January 27, 2023

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The top 5 timeless tips for dealing with holiday stress

“May you have warmth in your igloo, oil in your lamp and peace in your heart!”
proverb of the Inuit

The holidays are just around the corner.

A time of necessary relaxation and more time with the people who are closest to us.

A time of stress and worry. A time with not all the joy you may have hoped for or been promised by cheerful commercials and movies.

It can be a time of mixed feelings.

So today I want to share 5 powerful and timeless tips that can help you make the holidays – and 2023 too – a happier and more peaceful time.

1. Slow down.

“For fast-acting relief, try slowing down.”
Lili Tomlin

Slow down first. Although it might feel silly and you have to force it a bit. Slow down your body, move and walk slowly.

Breathe slower and deeper with your stomach (and focus on doing just that for two minutes and see what happens).

Eat more slowly (not only will this help you relax, it will also help you not to overeat during the holidays since it takes about 20 minutes for your brain to register that you are full).

Slow down and watch what you’re doing.

Be here now and focus on doing one thing at a time.

By slowing down by being here now, by not dividing your focus on many things, you – your body and your mind – begin to relax.

2. Appreciate the little things instead of focusing on perfection.

“No one can be upset by a balloon.”
Winnie Pooh

A large part of everyday happiness is appreciating the little things.

When you allow yourself to be happy, when you’ve accomplished a great goal, or when everything falls into place perfectly, you’re making life harder than it needs to be.

Instead, focus on valuing things that you might take for granted.

Take two minutes and find things in your life to appreciate now.

If you’d like a handful of suggestions, here are some of the things I like to appreciate about the holidays:

All the delicious food. My health. My family and friends. That I have a roof and a warm home when the snow falls and the cold winds blow. The beautiful winter landscapes.

3. Give someone else a little joy.

“Since you find more joy in bringing joy to others, you should consider the happiness you can give.”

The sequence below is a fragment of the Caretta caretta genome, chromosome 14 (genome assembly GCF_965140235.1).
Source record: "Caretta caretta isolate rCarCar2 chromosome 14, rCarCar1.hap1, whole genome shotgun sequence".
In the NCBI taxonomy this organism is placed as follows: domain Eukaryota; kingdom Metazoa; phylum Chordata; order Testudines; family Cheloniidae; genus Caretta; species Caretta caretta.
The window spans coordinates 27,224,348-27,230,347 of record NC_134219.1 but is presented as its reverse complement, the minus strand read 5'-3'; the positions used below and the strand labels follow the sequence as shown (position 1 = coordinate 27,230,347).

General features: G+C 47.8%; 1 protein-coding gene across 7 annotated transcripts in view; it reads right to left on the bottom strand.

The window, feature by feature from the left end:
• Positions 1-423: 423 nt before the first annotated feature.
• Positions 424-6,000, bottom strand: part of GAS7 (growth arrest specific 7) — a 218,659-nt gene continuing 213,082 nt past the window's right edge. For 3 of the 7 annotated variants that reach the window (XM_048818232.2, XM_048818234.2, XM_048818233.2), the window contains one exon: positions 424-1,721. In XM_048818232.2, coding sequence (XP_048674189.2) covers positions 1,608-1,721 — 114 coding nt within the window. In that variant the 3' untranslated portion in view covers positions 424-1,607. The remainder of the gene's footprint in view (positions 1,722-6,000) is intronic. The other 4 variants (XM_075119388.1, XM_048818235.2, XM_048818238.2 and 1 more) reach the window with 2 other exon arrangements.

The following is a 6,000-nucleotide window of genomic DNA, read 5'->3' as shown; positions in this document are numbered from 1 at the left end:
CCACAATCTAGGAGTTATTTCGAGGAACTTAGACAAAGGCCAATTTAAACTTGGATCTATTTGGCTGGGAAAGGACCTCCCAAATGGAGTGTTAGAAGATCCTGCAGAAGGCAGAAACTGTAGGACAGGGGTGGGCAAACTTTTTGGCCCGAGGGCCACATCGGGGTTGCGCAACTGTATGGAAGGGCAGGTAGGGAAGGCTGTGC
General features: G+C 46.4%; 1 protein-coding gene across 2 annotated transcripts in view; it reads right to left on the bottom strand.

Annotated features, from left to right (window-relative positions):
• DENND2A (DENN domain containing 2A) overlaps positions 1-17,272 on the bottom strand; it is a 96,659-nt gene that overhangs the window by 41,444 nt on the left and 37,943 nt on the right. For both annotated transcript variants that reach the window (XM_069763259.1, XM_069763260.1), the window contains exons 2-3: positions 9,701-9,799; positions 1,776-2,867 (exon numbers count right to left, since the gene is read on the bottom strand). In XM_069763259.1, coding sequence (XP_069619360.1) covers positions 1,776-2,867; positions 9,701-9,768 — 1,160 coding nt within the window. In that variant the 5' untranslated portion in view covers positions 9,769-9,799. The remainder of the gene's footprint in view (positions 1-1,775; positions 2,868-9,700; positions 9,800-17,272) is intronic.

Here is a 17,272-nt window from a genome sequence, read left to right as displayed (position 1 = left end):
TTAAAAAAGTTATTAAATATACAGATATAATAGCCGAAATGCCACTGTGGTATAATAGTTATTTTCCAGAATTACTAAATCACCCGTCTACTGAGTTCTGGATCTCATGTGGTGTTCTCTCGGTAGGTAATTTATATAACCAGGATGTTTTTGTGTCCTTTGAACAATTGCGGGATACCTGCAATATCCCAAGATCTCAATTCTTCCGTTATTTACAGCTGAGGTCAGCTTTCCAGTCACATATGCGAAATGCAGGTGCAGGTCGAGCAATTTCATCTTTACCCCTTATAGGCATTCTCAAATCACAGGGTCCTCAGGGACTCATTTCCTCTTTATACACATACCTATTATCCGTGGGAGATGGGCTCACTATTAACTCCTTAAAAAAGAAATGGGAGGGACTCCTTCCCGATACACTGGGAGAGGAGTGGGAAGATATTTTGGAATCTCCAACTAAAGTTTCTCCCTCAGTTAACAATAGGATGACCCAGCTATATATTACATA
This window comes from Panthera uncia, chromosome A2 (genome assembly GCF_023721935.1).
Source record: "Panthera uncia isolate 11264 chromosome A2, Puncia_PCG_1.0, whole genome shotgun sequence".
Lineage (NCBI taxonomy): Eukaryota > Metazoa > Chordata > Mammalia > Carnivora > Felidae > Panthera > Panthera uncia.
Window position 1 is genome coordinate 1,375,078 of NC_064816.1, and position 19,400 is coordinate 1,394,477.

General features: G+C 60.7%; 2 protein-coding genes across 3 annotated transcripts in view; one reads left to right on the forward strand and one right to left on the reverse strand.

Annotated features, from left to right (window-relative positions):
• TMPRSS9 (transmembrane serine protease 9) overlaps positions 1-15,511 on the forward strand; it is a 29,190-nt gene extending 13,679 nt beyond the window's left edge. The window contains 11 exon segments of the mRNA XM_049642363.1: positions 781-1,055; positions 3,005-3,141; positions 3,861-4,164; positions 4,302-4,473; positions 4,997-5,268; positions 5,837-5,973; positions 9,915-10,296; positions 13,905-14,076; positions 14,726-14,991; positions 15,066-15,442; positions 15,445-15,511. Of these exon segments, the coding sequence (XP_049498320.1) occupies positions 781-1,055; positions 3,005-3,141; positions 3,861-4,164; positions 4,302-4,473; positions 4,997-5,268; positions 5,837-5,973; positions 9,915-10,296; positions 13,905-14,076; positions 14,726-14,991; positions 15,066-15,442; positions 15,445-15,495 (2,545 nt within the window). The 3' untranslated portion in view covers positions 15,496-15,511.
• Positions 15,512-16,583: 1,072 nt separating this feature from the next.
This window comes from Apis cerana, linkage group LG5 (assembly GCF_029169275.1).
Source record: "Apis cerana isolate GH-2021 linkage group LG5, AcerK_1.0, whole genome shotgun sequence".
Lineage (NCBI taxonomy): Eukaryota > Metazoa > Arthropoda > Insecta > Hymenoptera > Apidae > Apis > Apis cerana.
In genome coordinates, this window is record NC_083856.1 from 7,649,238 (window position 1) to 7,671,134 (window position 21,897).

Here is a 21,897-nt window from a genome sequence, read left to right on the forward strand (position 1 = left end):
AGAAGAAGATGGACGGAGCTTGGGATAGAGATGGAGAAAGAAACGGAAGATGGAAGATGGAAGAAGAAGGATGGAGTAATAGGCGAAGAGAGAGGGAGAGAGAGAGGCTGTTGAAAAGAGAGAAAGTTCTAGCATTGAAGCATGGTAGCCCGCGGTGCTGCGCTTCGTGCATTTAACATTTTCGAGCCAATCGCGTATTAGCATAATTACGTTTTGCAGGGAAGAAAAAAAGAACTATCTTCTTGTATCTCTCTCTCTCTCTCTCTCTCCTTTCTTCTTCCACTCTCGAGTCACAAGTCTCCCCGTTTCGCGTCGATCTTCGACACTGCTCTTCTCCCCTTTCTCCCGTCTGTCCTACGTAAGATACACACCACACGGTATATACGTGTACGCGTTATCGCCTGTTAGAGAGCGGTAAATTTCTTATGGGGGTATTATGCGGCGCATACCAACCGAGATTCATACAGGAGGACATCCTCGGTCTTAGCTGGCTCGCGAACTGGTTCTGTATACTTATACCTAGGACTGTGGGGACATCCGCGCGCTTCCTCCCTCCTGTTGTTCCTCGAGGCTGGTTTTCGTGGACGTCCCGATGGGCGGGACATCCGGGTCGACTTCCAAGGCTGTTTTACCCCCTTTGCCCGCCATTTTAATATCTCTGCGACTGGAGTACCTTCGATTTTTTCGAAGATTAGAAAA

Eleanor Roosevelt

This may sound like an empty cliché, but it certainly works. One of the best ways to become happier is to make others happier.

When you make someone else happy, you can sense, see, feel, and hear it. And that happy feeling flows back to you.

And since the law of reciprocity is strong, there’s another benefit. People will feel like they want to give you something back.

Or pass it on to someone else.

And so, in pairs (or more), you build an upward spiral of things like positivity, helping, cheering, and listening and supporting.

4. Focus on what matters most.

“You can never get enough of what you don’t need to be happy.”
Eric Hoffer

“Joy is not in things; it is within us.”
Benjamin Franklin

Instead of focusing on many things, focus on what is most important and valuable to you.

If you still have Christmas gifts to buy, instead of giving away a lot of expensive stuff, it might be better to give one thing that the person you’re giving to will really appreciate it.

Or maybe you could forego giving a physical thing altogether. And instead give someone an experience that will be a special day and a beautiful memory for him or her or both of you.

However you decide to get things done over the holidays, make your decisions the best you can and not a series of shoulds that most of the time leave you feeling discouraged.

5. Just accept how you are feeling right now.

“We can’t change anything until we accept it. Condemnation does not liberate, it oppresses.”
Karl Jung

You might try some of the tips above.

And they still can’t help you shake off that negativity, worry, or stress you’re carrying around. I would then suggest that you just accept that the feeling is there.

Tell yourself: This is how I feel right now and I accept it.

This may sound counterintuitive and like giving up.

However, by accepting how you are feeling instead of fighting back, you reduce the emotional energy you are feeding into that conflict or issue.

And it tends to lose speed like a car that’s running out of gas.

Sometimes the problem or conflict then becomes so faint that it simply disappears from the mind.

By accepting what is, you have now freed up energy and your attention to allow your mind to become more level-headed, open, and constructive again.

And you can see more clearly and work toward a solution in a more focused manner.